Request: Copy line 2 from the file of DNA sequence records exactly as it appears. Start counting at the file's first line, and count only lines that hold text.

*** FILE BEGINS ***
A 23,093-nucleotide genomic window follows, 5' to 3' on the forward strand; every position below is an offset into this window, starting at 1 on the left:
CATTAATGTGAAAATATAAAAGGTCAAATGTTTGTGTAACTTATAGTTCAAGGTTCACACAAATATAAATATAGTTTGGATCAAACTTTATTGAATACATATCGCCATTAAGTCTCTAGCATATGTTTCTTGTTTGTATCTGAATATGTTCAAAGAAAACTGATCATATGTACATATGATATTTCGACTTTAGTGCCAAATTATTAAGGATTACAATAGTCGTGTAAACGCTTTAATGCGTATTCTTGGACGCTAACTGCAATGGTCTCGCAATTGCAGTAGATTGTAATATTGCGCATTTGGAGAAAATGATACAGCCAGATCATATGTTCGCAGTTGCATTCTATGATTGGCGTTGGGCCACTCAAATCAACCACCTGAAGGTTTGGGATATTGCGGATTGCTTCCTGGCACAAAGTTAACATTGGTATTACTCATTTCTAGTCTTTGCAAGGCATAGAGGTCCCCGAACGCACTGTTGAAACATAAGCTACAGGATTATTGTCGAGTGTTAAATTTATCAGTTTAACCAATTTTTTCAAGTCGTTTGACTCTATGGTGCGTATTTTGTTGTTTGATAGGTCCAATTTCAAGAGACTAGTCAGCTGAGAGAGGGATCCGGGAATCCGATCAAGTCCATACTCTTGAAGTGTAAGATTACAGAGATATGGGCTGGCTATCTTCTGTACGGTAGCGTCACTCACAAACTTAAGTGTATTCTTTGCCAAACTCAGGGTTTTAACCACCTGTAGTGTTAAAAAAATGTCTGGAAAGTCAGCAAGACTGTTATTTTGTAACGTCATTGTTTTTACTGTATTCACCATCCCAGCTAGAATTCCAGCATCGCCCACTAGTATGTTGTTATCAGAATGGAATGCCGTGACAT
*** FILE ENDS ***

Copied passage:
CATTAATGTGAAAATATAAAAGGTCAAATGTTTGTGTAACTTATAGTTCAAGGTTCACACAAATATAAATATAGTTTGGATCAAACTTTATTGAATACATATCGCCATTAAGTCTCTAGCATATGTTTCTTGTTTGTATCTGAATATGTTCAAAGAAAACTGATCATATGTACATATGATATTTCGACTTTAGTGCCAAATTATTAAGGATTACAATAGTCGTGTAAACGCTTTAATGCGTATTCTTGGACGCTAACTGCAATGGTCTCGCAATTGCAGTAGATTGTAATATTGCGCATTTGGAGAAAATGATACAGCCAGATCATATGTTCGCAGTTGCATTCTATGATTGGCGTTGGGCCACTCAAATCAACCACCTGAAGGTTTGGGATATTGCGGATTGCTTCCTGGCACAAAGTTAACATTGGTATTACTCATTTCTAGTCTTTGCAAGGCATAGAGGTCCCCGAACGCACTGTTGAAACATAAGCTACAGGATTATTGTCGAGTGTTAAATTTATCAGTTTAACCAATTTTTTCAAGTCGTTTGACTCTATGGTGCGTATTTTGTTGTTTGATAGGTCCAATTTCAAGAGACTAGTCAGCTGAGAGAGGGATCCGGGAATCCGATCAAGTCCATACTCTTGAAGTGTAAGATTACAGAGATATGGGCTGGCTATCTTCTGTACGGTAGCGTCACTCACAAACTTAAGTGTATTCTTTGCCAAACTCAGGGTTTTAACCACCTGTAGTGTTAAAAAAATGTCTGGAAAGTCAGCAAGACTGTTATTTTGTAACGTCATTGTTTTTACTGTATTCACCATCCCAGCTAGAATTCCAGCATCGCCCACTAGTATGTTGTTATCAGAATGGAATGCCGTGACAT